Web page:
Inbound Marketing + Sales Blog

October 2, 2019

What is Persona-Based Marketing?

5 min read

Written by: Quinn Kanner  |  Share:

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Buyer Personas are semi-fictional representations of your company’s ideal buyers. Developed through a combination of market research and customer interviews, personas help marketers target and reach high-fit prospects. 

Conducting research to craft your buyer personas will bring to light aspects of your prospects’ challenges that you might not have previously considered. The more you understand who you’re trying to communicate with, the better you can hone your messaging to resonate with them. 

“It forces you to put yourself in the buyer’s shoes when you’re doing your marketing — and for that matter, sales activities,” says Guido Bartolacci, New Breed’s Head of Demand Generation. “That way, you’re focusing on the buyer, what they care about, what their day to day looks like and how you help them, rather than focusing and starting the conversation with your company, your features and benefits, your product and service or whatever else that focuses on you.”

Companies typically have multiple personas in order to encompass all of the types of prospects their solution can help. These personas shouldn’t represent merely ideal buyers, but rather ideal buyers who will become ideal customers. 

Each persona consists of a combination of demographic and firmographic information that helps your company understand the challenges they face in their role on a daily basis. That understanding can inform your marketing.

“The way people buy now has completely changed,” Guido says. “People don’t want to be sold to; they want to find information on their own. Using a persona-based approach helps you meet them where they’re at.”

How to Use Persona-Based Marketing

The pain points and challenges defined in your buyer personas should feed into your content production and promotion strategies.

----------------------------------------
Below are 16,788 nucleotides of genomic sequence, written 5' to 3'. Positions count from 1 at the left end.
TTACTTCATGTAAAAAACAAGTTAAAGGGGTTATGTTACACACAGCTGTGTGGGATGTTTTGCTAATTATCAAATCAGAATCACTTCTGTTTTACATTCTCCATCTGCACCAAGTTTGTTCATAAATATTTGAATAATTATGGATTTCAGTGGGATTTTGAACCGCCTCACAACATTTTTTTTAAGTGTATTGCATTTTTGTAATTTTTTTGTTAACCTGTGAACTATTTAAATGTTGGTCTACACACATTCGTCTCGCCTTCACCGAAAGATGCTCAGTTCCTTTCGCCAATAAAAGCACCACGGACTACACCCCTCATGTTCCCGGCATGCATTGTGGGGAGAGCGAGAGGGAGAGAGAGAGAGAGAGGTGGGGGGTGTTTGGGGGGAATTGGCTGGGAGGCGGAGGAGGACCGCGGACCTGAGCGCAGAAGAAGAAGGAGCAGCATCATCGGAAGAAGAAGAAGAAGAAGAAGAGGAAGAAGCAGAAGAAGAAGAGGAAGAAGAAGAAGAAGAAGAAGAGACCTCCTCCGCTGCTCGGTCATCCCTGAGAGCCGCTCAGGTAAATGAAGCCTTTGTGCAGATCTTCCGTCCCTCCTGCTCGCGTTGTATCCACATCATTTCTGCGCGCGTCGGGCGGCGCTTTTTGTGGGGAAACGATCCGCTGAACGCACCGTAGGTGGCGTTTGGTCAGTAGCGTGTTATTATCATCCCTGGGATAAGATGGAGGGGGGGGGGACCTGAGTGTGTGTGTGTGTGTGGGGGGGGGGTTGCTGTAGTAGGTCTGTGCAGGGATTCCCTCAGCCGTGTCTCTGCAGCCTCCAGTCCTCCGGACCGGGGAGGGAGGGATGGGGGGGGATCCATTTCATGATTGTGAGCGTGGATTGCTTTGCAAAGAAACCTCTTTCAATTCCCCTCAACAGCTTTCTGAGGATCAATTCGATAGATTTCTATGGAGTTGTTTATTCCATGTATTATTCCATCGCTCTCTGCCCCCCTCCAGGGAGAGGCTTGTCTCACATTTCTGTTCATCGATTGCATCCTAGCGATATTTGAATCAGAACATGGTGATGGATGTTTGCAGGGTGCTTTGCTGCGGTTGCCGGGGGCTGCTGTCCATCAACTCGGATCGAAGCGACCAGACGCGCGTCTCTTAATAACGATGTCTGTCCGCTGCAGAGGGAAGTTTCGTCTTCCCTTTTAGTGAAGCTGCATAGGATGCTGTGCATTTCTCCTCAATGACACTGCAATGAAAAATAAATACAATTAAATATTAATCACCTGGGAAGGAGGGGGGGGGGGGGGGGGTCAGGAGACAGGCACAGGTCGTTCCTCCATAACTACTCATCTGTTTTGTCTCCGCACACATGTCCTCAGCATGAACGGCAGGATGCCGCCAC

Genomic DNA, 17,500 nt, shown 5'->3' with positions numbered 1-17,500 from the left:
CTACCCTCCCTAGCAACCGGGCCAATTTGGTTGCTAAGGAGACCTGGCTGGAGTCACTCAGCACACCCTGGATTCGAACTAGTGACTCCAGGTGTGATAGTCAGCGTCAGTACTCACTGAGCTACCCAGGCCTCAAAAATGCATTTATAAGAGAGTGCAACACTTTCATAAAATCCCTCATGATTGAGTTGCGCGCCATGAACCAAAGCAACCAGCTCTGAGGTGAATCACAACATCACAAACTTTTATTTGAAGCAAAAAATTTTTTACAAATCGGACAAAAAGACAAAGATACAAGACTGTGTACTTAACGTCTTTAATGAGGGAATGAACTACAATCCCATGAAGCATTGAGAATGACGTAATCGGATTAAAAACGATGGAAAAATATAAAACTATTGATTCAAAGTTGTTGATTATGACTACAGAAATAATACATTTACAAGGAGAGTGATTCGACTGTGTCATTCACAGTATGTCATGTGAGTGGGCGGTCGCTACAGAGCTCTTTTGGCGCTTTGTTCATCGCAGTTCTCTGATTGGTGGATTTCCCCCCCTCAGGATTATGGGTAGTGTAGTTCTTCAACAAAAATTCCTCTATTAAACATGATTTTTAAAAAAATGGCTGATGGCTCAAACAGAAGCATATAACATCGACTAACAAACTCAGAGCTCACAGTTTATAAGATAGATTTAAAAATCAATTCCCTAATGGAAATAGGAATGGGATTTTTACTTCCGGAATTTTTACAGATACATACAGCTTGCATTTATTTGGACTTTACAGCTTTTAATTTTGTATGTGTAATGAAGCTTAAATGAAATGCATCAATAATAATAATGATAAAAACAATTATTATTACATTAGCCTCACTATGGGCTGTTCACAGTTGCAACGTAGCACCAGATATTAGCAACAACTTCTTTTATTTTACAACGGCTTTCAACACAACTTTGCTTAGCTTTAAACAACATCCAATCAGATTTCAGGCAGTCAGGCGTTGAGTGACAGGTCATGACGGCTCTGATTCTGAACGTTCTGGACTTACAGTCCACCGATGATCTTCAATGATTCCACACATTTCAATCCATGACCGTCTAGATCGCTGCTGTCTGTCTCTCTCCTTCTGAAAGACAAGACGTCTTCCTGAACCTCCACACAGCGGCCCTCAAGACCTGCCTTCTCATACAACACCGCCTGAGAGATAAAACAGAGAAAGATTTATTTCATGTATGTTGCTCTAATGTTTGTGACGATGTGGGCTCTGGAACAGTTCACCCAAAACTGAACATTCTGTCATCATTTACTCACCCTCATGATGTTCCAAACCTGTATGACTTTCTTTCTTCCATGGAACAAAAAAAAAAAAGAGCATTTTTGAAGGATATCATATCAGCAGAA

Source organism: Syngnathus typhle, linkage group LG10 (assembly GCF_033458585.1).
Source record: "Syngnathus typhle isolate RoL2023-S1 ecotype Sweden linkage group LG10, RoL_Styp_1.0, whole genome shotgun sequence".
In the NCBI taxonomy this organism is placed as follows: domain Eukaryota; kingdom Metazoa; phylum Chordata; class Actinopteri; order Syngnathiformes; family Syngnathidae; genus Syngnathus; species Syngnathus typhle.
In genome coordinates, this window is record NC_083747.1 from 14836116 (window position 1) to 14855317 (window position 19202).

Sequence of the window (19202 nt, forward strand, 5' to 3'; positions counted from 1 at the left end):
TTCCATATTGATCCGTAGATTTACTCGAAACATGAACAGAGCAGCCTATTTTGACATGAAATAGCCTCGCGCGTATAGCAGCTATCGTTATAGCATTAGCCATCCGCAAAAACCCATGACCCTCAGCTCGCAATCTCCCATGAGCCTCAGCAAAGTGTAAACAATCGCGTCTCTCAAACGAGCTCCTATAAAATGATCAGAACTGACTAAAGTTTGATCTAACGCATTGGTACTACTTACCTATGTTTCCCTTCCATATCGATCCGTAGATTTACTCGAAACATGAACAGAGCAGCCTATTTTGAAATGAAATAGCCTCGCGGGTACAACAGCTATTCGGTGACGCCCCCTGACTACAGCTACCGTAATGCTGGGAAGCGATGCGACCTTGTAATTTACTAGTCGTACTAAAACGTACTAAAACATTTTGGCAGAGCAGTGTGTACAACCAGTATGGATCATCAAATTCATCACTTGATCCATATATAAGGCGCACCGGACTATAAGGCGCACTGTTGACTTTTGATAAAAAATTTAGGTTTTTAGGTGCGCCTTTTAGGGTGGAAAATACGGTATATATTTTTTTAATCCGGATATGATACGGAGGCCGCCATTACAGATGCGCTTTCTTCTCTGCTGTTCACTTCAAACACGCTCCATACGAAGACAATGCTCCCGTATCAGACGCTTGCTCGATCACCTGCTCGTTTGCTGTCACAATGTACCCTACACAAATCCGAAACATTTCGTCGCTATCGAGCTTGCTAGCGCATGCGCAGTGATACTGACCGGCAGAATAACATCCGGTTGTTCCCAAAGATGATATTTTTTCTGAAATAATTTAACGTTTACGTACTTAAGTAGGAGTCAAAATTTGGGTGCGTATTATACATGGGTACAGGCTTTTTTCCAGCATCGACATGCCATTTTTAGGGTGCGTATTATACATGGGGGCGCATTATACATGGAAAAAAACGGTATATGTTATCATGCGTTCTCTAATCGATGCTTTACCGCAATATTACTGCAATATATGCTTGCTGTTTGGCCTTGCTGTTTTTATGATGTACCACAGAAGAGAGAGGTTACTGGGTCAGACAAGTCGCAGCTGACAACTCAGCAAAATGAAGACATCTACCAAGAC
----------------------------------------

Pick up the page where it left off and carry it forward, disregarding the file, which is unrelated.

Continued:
“I go and do research about those challenges on my own to try to figure out what keywords exist in their space, how people are thinking about that challenge today and how that relates to the product or service that we’re providing,” Guido says.

Once you attract your personas to your website by utilizing your knowledge of their pain points and online behavior, you need to provide them with valuable content that guides them through the buyer’s journey. So, your promotional strategy should aim to place content where your prospects can find it when they need it, and your content strategy should aim to nurture prospects from where they are toward the next step you want them to take.

Top-of-the-funnel (ToFu) content should be easily accessible online through search, social media and partner networks. The goal of ToFu content is to get discovered through those channels and help educate your prospects on their challenges. 

Middle-of-the-funnel (MoFu) content will get found through internal links, emails and calls-to-actions. It should help prospects connect their high-level challenges with the more specific solutions that you can provide.

Bottom-of-the-funnel (BoFu) content is promoted in a similar manner as MoFu content, but it’s not presented until later in the buyer’s journey. BoFu content helps prospects decide that your solution will benefit them more than their other options. But, presenting BoFu content too early can spook prospects. You need to wait until a prospects’ behavior indicates they’re interested in moving into the sales process before offering a demo, assessment or meeting. 

Your personas inform what information you’re serving and how you deliver it to your audience at every stage of the buyer’s journey. At each stage, the nuances of your prospects’ challenges fluctuate, but you can predict their different needs if you understand the day-to-day demands of their role. Then, if you know their needs, you can have content ready to address any objections or questions that’ll arise.

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How Persona-Based Marketing Differs from Other Strategies

Persona-based vs. account-based marketing (ABM)